White Teens Use a Noose on a Black Teen

After white teens allegedly put a noose around the neck of a black teen, Chicago Sun-Times columnist Mary Mitchell comes to the painful yet unsurprising conclusion that racism is still deeply entrenched in America.

Posted:
 
noose_400
Google Images

Examining an incident in which a trio of white teens allegedly put a noose around the neck of a black teen who was sending texts and Facebook messages to the female cousin of one of the attackers, Chicago Sun-Times columnist Mary Mitchell comes to the unsurprising conclusion that America has a long way to go in race relations.

... I wish the accusations against Matthew Herrmann, an 18-year-old at Brother Rice High School, and two other white teens were something my grandson read about in a history book rather than in a newspaper.

The trio is accused of putting a noose around Joshua Merritt’s neck because the black teen was sending texts and Facebook messages to the female cousin of one of the attackers.

Herrmann has been charged as an adult with battery, unlawful restraint and a hate crime. The two other teens are being charged as juveniles.

According to Merritt, he was invited to meet up with Herrmann and his friends at the Beverly home of a Cook County state’s attorney’s employee where the attack allegedly took place.

Apparently, once Merritt got comfortable, his attackers pulled out the noose and put it around his neck. When Merritt tried to flee, his attackers allegedly blocked his way. After Merritt managed to get away, a 16-year-old accused in this incident followed him to the bus stop and threatened him with a knife. Merritt said he was told to “stop talking” to the boy’s cousin.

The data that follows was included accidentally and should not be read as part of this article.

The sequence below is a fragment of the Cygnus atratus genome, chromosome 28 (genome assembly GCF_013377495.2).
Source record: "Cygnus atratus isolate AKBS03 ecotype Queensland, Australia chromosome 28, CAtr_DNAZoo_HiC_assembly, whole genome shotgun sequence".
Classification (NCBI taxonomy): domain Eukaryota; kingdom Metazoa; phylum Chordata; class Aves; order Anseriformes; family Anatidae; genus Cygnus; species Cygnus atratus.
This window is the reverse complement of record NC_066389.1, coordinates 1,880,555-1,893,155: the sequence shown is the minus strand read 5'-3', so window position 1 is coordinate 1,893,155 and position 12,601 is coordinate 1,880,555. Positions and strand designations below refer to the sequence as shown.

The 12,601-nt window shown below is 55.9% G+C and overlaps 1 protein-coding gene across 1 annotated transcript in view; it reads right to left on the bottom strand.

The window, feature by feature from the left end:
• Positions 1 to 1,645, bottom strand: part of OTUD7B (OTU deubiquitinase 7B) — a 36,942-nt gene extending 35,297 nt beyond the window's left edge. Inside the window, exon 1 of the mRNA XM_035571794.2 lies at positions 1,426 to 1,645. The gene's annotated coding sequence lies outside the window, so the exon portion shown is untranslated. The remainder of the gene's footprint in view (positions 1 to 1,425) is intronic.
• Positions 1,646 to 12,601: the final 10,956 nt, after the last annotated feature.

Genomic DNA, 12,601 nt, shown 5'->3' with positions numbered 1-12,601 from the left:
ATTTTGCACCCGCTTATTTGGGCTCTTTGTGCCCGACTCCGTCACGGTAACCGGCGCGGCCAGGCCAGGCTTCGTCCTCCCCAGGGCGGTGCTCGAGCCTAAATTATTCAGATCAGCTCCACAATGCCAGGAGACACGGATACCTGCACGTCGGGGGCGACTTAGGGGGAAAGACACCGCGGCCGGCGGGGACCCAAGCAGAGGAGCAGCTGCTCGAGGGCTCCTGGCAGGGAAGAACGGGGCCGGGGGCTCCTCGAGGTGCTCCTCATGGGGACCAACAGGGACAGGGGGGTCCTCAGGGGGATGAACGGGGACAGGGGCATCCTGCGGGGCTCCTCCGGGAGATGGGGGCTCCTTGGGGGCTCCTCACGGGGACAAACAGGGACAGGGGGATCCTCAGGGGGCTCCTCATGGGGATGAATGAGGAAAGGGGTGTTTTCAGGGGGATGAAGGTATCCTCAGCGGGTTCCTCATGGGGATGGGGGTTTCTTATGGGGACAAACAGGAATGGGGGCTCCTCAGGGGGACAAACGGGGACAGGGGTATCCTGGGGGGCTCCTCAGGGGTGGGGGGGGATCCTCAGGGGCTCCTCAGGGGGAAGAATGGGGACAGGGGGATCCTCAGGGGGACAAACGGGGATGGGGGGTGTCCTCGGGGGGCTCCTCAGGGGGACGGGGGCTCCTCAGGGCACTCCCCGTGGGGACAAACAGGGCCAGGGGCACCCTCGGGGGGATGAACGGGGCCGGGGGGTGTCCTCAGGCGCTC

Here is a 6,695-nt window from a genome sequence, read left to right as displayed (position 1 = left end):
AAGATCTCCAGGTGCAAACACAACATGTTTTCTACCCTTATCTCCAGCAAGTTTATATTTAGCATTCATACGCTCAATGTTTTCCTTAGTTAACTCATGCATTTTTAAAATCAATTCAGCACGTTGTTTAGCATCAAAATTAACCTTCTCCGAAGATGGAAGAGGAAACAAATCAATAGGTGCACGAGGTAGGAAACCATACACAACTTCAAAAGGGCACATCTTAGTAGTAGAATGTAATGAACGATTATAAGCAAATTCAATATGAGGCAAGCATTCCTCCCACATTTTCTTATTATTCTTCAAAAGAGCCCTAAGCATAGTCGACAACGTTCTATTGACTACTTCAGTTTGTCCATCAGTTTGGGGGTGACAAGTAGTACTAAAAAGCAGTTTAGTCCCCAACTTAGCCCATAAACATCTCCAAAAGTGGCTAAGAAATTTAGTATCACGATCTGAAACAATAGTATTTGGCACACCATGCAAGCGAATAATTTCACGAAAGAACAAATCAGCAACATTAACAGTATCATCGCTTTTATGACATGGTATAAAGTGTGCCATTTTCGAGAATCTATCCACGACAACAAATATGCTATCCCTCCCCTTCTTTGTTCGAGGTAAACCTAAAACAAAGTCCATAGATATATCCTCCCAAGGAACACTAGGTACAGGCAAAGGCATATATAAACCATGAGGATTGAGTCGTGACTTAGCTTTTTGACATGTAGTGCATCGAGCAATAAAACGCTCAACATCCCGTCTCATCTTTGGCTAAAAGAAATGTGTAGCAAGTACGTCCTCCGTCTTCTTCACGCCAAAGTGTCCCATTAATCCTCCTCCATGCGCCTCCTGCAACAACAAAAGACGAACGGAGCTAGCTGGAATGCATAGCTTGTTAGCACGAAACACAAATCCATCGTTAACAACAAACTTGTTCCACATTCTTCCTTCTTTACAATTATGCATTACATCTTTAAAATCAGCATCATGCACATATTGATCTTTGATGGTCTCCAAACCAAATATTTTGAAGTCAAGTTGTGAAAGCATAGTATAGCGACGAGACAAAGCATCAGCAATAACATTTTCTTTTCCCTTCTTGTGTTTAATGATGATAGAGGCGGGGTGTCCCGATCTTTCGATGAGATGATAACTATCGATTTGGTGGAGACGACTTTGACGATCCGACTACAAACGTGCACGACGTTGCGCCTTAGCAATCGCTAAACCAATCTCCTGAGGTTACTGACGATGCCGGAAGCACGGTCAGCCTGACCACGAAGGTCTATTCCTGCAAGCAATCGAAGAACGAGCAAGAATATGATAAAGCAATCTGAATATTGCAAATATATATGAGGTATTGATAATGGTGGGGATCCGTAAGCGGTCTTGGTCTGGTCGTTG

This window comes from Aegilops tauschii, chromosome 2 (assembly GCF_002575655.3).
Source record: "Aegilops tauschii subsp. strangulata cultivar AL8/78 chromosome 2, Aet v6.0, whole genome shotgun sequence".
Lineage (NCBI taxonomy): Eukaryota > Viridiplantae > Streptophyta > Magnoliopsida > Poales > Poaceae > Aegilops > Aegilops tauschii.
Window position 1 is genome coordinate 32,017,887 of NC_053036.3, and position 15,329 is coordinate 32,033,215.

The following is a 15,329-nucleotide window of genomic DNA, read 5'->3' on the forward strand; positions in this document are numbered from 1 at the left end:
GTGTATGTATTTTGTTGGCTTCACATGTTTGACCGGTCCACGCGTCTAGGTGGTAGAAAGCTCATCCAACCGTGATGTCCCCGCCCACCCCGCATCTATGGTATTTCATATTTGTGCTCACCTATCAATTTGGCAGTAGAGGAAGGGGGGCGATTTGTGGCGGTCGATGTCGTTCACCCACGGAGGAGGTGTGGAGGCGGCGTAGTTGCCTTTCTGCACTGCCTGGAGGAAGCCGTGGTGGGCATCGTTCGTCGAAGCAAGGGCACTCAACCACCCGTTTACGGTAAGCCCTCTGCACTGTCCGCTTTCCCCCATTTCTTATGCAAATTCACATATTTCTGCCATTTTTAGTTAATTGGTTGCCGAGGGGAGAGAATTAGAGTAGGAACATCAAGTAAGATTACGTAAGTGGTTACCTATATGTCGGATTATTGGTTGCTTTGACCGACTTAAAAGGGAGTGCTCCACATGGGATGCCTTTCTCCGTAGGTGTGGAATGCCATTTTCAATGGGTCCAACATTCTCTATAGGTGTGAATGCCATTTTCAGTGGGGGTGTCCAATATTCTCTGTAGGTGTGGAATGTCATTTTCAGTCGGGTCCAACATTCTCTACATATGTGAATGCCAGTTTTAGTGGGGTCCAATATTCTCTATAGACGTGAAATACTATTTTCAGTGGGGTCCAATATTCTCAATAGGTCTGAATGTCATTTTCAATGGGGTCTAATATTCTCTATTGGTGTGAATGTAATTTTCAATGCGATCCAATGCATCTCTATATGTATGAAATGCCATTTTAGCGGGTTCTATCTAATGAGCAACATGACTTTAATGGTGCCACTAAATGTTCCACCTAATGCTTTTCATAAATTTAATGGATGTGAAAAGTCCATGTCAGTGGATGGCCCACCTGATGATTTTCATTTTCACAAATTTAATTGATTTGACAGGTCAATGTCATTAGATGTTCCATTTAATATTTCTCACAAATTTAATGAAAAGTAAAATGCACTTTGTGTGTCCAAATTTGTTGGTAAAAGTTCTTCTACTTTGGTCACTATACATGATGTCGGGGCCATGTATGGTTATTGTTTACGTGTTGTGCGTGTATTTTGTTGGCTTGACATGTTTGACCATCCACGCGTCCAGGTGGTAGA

Because Merritt was not beaten, the tendency will be to dismiss this despicable incident as a tasteless prank.

But black people do not play with nooses.

The noose is a symbol of racial hatred and intimidation and hearkens back to a time when black men were hanged from trees just for looking at a white woman.

Read Mary Mitchell's entire column at the Chicago Sun-Times.

Comments
The Root encourages respectful debate and dialogue in our commenting community. To improve the commenting experience for all our readers we will be experimenting with some new formats over the next few weeks. During this transition period the comments section will be unavailable to users.

We apologize for any inconvenience and appreciate your continued support of The Root.

While we are experimenting, please feel free to leave feedback below about your past experiences commenting at The Root.